2020 Fall Edition Newsletter

EARLY RESIDENTS OF PAOLA Samuel Shaw Giffin was born in Wheeling, West Virginia on October19, 1865. He was the sixteenth child of John and Margaret Giffin. At the age of four, his family moved to Lee’s Summit, Missouri. They took up residents on a half-section of land that his father and two older brothers had earlier homesteaded for a year before their arrival. Sam’s father died in 1871 and he lost 2 brothers to a ty phoid epidemic. When Sam turned 18, his mother sold the farm and the family moved to a property northwest of Blue Mound, Kansas. Sam often made trips to Paola to visit his brother and on one occasion he met Delpha Lenora Goodrick. He courted her for a while and during that time he presented her with a folded paper heart. It was a marriage proposal and she said yes. Sam and Lenora were married on January 4, 1889 in Paola. Lenora was the daughter of Joel and Sara Goodrick. She was born in Miami County on January 28, 1870. She re ceived her early education in Paola public school and fin ished her studies at Ursaline school for girls. She excelled at elocution and rhetoric and also studied classical languages such as Greek and Latin. After she and Sam got married, they moved to a farm near Blue Mound. This is where their first two children were born. In Autumn of 1900, Sam and his nephew John went to check out Oklahoma as a new place to live. Sam loaded in supplies for his family to live on, hitched up the wagon, and he and his nephew, with each having $1000 in the pockets, headed off for Tulsa, Oklahoma. They made it to Bristow, Oklahoma and decided to camp for a week. They found 320 acres of land that they could split. They decided to talk it over, sleep on it, and decide in the morning. Their decision

Osage street in Paola ran east and west through that community called Oakwood. The Oakwood Methodist church was a cornerstone of the community. Lenora Giffin was a faithful member of the church. She taught Sunday school classes there for many years. Her husband, Samuel Giffin, joined the church in 1916. Lenora and Samuel had three sons, Earl, Clyde, and Luther. Earl was the oldest and at this time he and his wife were living in Colorado. Clyde was a soldier in the army and stationed in France. Their youngest son, Luther, was now 14 years old and lived at home to help run the family farm. Sam Giffin bought ad ditional farmland in 1917 in the Oakwood community to expand his homestead. A portion of the newly acquired land ran along what is now Osage street. in the 1920’s, all of the boys and their families had moved back home to the Oakwood community. Sam’s three sons helped him build a large barn and several other outbuild ings along Osage street. In 1927, Sam and his family de cided to build a new house. The boys helped Sam take the screened in porch off the old house and put it on the smokehouse. This is where they lived until the new house was built. The new house was a bungalow style with lap board siding, painted white and it had a large front porch. There were 2 bedrooms, living room, and a large kitchen. Sam and Lenora decided to buy a Model T automobile with a convertible top and then his sons built him a garage to put it in. They had many joyful rides in that car that they called a “hoopie”. In 1929, Sam’s oldest brother, Daniel, decided to sell his farm in Nebraska and move to the Oakwood community to live with Sam and Lenora. He had lost his wife a year earlier and he had no children. He was an elderly Southern gentleman with a mustache and a goatee. He had a good sense of humor and he was very proper in his manner isms. He joined the Oakwood Methodist church and was well versed in bible knowledge and other religious matters. Daniel Giffin died at his brother’s house on December 14, 1931. He was then moved to Pawnee, Nebraska for burial. In the following years, Sam fell ill and after never recover ing, he died on September3, 1941. He was buried at Blue Mound, Kansas. Lenora and her son Earle took care of the farm and family affairs until she fell ill and died on April 9, 1957 . She was buried by her husband at the Blue Mound cemetery. Their gravesites actually overlook the place they once lived when they were first married.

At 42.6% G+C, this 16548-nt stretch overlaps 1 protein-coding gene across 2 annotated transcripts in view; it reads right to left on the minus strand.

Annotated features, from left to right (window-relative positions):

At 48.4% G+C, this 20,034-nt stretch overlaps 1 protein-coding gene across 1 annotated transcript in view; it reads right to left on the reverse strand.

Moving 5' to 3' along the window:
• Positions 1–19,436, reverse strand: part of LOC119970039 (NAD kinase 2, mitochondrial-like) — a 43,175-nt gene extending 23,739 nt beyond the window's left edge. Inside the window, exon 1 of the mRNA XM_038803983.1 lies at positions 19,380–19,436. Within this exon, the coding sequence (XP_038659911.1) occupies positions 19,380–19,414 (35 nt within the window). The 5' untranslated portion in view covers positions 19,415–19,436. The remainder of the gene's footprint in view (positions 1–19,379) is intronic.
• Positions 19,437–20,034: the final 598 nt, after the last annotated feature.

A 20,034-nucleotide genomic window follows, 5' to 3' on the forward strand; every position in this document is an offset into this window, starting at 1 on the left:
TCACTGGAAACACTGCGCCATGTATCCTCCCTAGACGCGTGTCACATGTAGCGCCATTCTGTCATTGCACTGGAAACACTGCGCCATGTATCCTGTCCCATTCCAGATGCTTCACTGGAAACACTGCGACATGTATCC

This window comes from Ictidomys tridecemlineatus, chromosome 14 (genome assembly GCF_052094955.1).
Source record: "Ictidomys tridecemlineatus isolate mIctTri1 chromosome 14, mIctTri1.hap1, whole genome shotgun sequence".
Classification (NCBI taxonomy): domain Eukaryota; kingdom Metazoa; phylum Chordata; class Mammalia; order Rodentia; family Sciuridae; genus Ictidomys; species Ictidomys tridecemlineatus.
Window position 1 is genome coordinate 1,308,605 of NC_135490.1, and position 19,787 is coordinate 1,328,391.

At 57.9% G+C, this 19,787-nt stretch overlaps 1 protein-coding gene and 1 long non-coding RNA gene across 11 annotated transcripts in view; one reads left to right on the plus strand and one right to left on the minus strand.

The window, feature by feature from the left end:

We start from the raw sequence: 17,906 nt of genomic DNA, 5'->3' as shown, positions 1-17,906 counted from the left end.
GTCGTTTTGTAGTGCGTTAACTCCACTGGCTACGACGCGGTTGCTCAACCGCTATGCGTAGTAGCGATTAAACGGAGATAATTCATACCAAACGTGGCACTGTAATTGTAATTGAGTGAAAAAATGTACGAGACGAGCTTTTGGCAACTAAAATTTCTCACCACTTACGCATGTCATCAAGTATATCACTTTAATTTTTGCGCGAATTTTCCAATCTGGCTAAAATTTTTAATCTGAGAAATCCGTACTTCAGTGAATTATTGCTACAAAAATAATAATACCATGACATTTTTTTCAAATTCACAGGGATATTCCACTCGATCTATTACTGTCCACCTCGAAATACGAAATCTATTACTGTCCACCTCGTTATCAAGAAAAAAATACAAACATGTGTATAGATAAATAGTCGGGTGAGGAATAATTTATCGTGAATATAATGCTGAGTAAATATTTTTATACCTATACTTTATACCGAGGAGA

was that Kansas looked better so they packed up the wagon and come back home. In 1901 Sam moved the family to the Oakwood community in Paola. This is where their third son Luther was born. Sam and Lenora did well on the farm. Sam became a dealer in mules and even furnished several for use in World War I.

Vincent Thorpe

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